Alabaster enacts stricter guidelines for new townhomes, apartments

Published 10:54 am Monday, May 13, 2019

By NEAL WAGNER / Managing Editor

ALABASTER – New apartment complexes and townhomes built in Alabaster now have to meet stricter guidelines, after the city made changes to its zoning ordinance during an early May meeting.

Council members voted unanimously during their May 6 meeting to make the zoning ordinance changes. The vote came after a public hearing on the matter, during which nobody spoke for or against the changes.

The zoning ordinance changes add stricter appearance regulations for any new multi-family residential or apartment homes built in the city in the future.

New apartment buildings will be required to have masonry exteriors, such as brick and stone, and concrete masonry unit and stucco may be used as accent materials consisting of no more than 10 percent of the exterior wall.

The buildings also will be prohibited from fronting public streets, and parking also will be required to be at the side or rear of the building and accessible from an interior street.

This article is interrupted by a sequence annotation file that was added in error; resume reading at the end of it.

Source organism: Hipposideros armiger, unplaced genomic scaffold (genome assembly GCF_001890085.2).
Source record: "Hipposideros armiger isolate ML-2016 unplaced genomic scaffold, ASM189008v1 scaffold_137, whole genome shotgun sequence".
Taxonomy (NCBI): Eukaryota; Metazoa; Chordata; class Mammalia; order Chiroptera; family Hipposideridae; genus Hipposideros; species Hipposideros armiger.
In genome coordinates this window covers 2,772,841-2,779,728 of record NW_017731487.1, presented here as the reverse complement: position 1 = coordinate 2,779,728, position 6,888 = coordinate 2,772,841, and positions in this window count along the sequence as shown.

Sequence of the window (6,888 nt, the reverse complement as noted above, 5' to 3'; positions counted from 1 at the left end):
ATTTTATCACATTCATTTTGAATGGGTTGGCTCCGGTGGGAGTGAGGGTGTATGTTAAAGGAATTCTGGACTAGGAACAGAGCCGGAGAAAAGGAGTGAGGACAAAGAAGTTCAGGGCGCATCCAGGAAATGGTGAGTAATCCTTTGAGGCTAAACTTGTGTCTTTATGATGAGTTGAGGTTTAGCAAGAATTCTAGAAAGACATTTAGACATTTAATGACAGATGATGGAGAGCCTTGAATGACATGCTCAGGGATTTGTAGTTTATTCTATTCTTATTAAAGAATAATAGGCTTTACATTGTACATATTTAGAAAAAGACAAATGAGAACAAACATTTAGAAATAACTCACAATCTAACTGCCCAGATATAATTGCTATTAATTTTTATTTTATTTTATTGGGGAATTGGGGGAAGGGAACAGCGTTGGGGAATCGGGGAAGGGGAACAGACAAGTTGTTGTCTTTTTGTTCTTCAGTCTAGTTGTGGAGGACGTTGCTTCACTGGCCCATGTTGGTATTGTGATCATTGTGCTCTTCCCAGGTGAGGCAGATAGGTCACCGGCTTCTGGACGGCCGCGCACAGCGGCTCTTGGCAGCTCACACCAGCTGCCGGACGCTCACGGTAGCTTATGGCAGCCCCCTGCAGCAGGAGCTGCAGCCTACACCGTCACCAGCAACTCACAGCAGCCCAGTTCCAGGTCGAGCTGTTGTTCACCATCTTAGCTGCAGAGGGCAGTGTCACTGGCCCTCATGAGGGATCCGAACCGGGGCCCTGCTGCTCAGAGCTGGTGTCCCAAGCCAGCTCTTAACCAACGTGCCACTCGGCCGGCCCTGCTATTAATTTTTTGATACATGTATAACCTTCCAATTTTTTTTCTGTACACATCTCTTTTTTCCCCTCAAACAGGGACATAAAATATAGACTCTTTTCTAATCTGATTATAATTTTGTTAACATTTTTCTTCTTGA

The changes also will lay out guidelines for the landscaping requirements at new apartment buildings.

The changes will affect new townhome developments, and will lay out significantly stricter appearance guidelines for them.

The changes will prohibit more than eight attached units within one group of homes, will require units within each group to vary in height, depth and architectural elements and will require the homes to include masonry exteriors not including vinyl, aluminum or metallic siding.

New townhomes will also be required to be constructed with rear-access two-car parking garages with driveways large enough to accommodate garbage trucks.

“For developments containing more than 20 units, a minimum of 15 percent of the total area shall be dedicated to common space providing either passive or recreation uses,” read the proposed changes.

Alabaster City Attorney Jeff Brumow previously said the changes were recommended to the City Council by the city’s Planning and Zoning Commission.